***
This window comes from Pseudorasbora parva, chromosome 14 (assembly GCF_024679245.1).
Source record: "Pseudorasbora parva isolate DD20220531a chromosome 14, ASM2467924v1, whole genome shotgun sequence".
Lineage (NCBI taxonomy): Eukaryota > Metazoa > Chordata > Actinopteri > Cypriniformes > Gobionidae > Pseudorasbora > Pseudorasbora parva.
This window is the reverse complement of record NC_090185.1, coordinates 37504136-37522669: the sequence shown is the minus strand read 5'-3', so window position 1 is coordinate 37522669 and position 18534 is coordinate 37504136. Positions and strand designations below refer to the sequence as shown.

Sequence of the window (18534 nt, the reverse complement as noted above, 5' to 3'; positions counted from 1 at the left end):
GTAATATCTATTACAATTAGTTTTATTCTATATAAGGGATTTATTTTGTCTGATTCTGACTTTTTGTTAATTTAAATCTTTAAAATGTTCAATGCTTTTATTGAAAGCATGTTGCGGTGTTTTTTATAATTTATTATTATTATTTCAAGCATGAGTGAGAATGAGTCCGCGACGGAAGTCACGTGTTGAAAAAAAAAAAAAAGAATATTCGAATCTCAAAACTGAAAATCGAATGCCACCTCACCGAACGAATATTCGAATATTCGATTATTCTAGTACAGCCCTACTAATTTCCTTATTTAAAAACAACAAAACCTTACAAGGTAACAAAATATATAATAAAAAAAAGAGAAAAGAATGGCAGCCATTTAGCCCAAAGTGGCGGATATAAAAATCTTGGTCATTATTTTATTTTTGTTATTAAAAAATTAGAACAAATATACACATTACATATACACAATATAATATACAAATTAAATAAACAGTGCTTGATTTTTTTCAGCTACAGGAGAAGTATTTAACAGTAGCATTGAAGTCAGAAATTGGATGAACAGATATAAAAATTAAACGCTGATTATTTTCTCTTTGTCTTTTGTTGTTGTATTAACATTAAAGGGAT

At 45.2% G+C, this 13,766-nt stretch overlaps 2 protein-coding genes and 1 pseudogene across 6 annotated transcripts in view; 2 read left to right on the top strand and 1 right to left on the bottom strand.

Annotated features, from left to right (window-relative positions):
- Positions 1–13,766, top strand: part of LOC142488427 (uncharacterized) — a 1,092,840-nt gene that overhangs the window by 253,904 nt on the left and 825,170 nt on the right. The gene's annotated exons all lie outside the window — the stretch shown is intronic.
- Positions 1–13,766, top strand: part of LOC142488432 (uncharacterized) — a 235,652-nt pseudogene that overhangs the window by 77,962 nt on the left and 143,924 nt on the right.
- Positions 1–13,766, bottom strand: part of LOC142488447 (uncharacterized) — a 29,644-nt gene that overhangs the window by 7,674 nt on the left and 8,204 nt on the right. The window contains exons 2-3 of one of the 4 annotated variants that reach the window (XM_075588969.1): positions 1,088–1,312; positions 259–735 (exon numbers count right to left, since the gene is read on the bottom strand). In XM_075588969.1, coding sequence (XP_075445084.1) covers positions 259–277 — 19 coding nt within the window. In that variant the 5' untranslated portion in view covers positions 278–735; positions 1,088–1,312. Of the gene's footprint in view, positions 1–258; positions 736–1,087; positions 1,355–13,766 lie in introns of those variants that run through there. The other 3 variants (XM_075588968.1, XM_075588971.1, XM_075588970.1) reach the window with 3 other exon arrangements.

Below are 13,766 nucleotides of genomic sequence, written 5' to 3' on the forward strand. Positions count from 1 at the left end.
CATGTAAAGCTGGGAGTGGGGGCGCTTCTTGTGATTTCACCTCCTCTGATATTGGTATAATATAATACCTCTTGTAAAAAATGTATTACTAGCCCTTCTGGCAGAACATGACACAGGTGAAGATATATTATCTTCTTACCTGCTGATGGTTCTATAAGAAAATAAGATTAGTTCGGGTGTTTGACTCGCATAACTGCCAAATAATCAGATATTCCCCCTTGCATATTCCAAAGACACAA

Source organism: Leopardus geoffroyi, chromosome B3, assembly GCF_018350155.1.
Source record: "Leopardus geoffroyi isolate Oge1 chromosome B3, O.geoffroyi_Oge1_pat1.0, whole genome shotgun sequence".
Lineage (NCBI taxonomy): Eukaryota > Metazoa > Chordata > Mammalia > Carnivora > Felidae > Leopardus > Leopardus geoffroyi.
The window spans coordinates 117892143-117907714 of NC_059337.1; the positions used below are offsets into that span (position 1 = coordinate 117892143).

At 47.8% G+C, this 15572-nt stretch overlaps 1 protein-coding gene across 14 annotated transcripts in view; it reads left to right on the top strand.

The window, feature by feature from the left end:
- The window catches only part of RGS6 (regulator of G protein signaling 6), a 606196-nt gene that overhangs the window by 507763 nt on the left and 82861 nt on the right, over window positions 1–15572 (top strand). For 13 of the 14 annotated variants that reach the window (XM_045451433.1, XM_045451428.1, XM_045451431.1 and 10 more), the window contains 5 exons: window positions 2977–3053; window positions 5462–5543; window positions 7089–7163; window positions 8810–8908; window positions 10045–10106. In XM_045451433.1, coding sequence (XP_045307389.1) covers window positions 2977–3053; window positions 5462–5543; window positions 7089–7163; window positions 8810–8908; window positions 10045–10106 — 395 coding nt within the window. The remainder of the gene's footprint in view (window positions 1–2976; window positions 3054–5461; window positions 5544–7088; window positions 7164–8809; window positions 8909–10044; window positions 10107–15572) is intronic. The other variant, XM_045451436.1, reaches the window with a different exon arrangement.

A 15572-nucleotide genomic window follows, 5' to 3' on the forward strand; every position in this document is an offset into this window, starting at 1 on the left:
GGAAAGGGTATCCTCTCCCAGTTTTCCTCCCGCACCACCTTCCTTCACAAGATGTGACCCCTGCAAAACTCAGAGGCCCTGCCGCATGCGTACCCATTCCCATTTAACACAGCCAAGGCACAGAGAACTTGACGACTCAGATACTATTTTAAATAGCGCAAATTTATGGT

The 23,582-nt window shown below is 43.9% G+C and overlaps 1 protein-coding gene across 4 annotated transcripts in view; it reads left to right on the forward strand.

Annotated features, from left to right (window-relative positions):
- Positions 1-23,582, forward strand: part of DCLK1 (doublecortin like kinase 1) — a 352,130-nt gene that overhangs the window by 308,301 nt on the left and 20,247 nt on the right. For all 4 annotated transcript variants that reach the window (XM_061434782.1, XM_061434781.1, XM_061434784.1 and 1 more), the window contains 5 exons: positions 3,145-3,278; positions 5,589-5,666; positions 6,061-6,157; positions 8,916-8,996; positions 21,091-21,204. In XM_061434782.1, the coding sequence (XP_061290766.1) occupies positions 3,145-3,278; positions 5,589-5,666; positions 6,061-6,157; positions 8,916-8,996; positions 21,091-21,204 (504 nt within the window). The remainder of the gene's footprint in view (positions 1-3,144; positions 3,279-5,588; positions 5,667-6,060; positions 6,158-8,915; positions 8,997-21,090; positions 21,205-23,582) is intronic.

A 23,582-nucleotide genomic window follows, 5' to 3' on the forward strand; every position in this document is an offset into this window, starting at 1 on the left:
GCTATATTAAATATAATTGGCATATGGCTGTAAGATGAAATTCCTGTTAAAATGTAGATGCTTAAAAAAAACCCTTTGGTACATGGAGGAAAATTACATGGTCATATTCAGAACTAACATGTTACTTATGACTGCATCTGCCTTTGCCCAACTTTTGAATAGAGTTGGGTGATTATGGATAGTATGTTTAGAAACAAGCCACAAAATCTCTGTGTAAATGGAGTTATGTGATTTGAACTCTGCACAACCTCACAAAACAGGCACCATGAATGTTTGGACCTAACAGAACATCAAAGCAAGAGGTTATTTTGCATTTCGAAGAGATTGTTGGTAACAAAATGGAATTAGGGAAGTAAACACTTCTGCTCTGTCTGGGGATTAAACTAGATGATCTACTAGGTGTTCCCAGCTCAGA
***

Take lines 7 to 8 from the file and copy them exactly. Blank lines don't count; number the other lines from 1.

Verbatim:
At 45.2% G+C, this 13,766-nt stretch overlaps 2 protein-coding genes and 1 pseudogene across 6 annotated transcripts in view; 2 read left to right on the top strand and 1 right to left on the bottom strand.

Annotated features, from left to right (window-relative positions):